This work has culminated in the BrainChip SNAP (Spiking Neuron Adaptive Processor) technology, an electronic device that learns autonomously and extracts features from an input stream. It works by the same principles as the brain, a process known as

Achievements in chronological order:

  • 1979-1982 Speech synthesis technology
  • 1981-1983 Discrete 1200 x 900 color graphics accelerator, redesigned to fit the IBM PC.
  • 1983-1988 Design and production of the 87371 ASIC graphics accelerator chip.
  • 1986 Patent. Parallel processing RISC core.
  • 1989-1994 Lecturer, Applied Physics and Computer Science at the University of PNG. Waigani Campus
  • 1991-1993 President of the Professional Computer Association
  • 1992-1993 Chairman of the Medical Equipment Standards Committee, Department of Industry & Commerce
  • 1990-1991 Chairman of the Technology Subcommittee for the South Pacific Games
  • 1995-1996 Preliminary research leading to the invention of the Analytical Behavior Method
  • 1996-2000 Invention and prototype development of the Analytical Virtual Machine and Virtual OS.
  • 2000-2003 Commercialization of the Computer Immune System vCIS.
  • 2003-2004 Chief Scientist, ISS. Atlanta, GA. USA, and Brookvale, Sydney, Australia.
  • 2004-Present Founder, CEO and CTO – BrainChip Inc. and BrainChip Holding Ltd. Spiking Neuron Adaptive Processor SNAP



Massive Parallel Processing Computer. European Patent Office, Application Number: 8600233. Published: Nr. 198716, 17/09/1987 (Lapsed)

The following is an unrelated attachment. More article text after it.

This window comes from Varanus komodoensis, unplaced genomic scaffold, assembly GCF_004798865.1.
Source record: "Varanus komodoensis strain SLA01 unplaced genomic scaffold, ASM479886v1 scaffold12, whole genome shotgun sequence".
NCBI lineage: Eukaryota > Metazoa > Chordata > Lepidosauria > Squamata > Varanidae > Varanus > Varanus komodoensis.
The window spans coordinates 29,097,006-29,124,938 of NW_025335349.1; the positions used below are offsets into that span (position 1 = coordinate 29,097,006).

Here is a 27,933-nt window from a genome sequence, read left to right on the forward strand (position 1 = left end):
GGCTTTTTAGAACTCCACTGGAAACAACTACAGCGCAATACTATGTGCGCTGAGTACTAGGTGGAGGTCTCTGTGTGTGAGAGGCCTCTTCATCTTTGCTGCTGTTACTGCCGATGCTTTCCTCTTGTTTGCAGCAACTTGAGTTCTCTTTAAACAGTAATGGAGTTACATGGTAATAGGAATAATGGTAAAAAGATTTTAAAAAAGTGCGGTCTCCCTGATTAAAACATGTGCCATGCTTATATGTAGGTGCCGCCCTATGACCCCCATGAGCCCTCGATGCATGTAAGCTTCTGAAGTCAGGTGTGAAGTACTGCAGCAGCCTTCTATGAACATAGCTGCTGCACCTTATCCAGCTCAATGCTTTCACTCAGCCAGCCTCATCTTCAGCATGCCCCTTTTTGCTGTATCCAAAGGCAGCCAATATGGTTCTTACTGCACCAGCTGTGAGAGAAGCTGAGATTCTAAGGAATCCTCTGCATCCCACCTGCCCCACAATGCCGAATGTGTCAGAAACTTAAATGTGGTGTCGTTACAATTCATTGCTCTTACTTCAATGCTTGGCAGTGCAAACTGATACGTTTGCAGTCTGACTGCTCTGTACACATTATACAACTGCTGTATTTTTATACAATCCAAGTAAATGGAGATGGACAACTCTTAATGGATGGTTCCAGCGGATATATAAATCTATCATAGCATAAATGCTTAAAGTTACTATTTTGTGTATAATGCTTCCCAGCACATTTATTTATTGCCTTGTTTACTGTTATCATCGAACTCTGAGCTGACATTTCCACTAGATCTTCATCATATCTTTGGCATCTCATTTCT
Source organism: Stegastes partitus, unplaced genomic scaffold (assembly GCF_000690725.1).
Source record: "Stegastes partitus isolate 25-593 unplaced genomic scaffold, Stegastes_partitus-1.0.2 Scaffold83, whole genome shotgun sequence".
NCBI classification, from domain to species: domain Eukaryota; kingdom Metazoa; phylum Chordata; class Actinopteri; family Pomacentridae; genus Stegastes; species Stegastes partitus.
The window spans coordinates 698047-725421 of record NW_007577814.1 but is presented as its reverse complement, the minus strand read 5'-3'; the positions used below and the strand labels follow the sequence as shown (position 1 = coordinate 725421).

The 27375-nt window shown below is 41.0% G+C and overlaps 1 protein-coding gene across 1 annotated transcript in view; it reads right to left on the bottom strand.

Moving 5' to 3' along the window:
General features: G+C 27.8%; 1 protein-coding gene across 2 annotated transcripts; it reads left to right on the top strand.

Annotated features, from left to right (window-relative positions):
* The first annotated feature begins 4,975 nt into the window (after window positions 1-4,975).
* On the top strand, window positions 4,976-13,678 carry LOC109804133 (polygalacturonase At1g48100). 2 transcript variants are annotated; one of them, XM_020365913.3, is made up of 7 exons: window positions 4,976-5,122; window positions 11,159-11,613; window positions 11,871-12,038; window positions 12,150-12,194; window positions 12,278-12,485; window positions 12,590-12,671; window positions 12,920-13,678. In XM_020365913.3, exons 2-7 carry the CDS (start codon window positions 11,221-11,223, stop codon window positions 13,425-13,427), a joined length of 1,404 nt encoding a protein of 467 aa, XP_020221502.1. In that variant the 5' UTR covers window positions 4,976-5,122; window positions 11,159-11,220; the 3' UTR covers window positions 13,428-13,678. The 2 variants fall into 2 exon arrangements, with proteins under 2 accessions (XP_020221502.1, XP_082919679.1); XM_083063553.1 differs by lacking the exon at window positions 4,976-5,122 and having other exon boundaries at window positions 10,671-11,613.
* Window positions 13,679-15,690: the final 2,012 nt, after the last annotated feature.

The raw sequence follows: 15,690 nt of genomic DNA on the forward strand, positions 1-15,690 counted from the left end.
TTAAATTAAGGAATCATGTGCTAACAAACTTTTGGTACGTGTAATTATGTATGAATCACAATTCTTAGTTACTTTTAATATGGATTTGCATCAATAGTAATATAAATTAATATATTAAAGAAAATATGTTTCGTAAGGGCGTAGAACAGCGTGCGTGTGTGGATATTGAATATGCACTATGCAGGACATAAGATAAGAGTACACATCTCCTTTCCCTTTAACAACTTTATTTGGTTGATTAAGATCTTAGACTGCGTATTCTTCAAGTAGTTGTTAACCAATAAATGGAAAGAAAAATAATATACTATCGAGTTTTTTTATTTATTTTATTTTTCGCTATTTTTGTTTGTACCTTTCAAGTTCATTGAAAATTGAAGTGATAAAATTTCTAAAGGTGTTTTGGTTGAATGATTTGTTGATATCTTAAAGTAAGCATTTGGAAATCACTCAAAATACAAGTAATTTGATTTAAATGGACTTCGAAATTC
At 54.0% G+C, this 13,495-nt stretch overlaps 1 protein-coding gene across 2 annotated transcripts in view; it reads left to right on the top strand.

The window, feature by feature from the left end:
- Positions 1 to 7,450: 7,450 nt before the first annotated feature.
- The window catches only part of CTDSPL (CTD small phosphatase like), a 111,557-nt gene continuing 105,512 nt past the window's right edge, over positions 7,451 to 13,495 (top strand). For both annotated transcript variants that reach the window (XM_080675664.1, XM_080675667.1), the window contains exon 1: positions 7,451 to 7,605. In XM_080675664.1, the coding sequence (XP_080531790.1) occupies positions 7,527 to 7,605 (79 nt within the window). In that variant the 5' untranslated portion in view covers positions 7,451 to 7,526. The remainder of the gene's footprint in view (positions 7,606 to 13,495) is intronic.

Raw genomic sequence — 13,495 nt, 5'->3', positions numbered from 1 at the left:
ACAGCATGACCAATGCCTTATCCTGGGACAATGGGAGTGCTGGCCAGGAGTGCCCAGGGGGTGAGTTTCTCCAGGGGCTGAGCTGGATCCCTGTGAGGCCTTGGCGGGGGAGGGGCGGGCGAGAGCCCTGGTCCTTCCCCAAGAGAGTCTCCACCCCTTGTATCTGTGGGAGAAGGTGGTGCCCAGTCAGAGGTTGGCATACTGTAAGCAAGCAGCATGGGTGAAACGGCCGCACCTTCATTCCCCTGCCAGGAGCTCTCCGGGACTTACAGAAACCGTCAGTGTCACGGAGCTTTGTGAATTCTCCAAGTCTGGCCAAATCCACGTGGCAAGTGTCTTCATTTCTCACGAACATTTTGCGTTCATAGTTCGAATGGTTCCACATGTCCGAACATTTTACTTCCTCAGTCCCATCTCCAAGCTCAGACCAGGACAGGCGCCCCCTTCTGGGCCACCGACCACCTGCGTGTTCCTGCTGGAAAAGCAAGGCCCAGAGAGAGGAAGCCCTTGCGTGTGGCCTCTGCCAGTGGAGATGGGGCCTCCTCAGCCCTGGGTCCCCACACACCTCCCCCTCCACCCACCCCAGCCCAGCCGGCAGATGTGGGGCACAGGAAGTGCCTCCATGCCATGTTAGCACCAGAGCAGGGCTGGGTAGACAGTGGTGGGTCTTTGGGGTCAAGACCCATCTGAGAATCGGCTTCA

Computer Immune System and Method for detecting unwanted code in a computer system. US Patent and Trademark Office. Patent No. 7,854,004

Computer Immune System and Method for detecting unwanted code in a computer system. World Intellectual Property Organization. Publication number: WO02/006928A3

Analytical Virtual Machine. World Intellectual Property Organization. Publication Number: WO02/35328A1

Analytical Virtual Machine. US Patent and Trademark Office, Patent No 7,657,419 and 7,146,305

Computer immune system and method for detecting unwanted code in a P-code or partially compiled native-code program executing within a virtual machine. US Patent and Trademark Office, Patent 7,900,258 and 7,370,360

Computer Immune System for detecting unwanted code using a virtual machine European Patent Office, Patent number WO03096607

Computer Immune System and method for detecting unwanted code in a computer system. European Patent Office, Patent Number TW518463

Systeme Informatique immunse detectant les codes indesirables dans un systeme informatique. Canadian Intellectual Property office, Patent Number CA2 416066

Machine Virtuelle Analytique. Canadian Intellectual Property Office. Patent Number: CA2 426065

Analytical Virtual Machine. European Patent Office, Patent number CN1476554

Autonomous Learning Dynamic Artificial Neural Computing Device and Brain Inspired System. U.S. Patent 8,250,011 granted August 21, 2012.

Method and System for creating Dynamic Neural Function Libraries. US Patent Application 13/461,800

Several applications have been lodged with the USPTO during 2013, 2014, 2015 and 2016.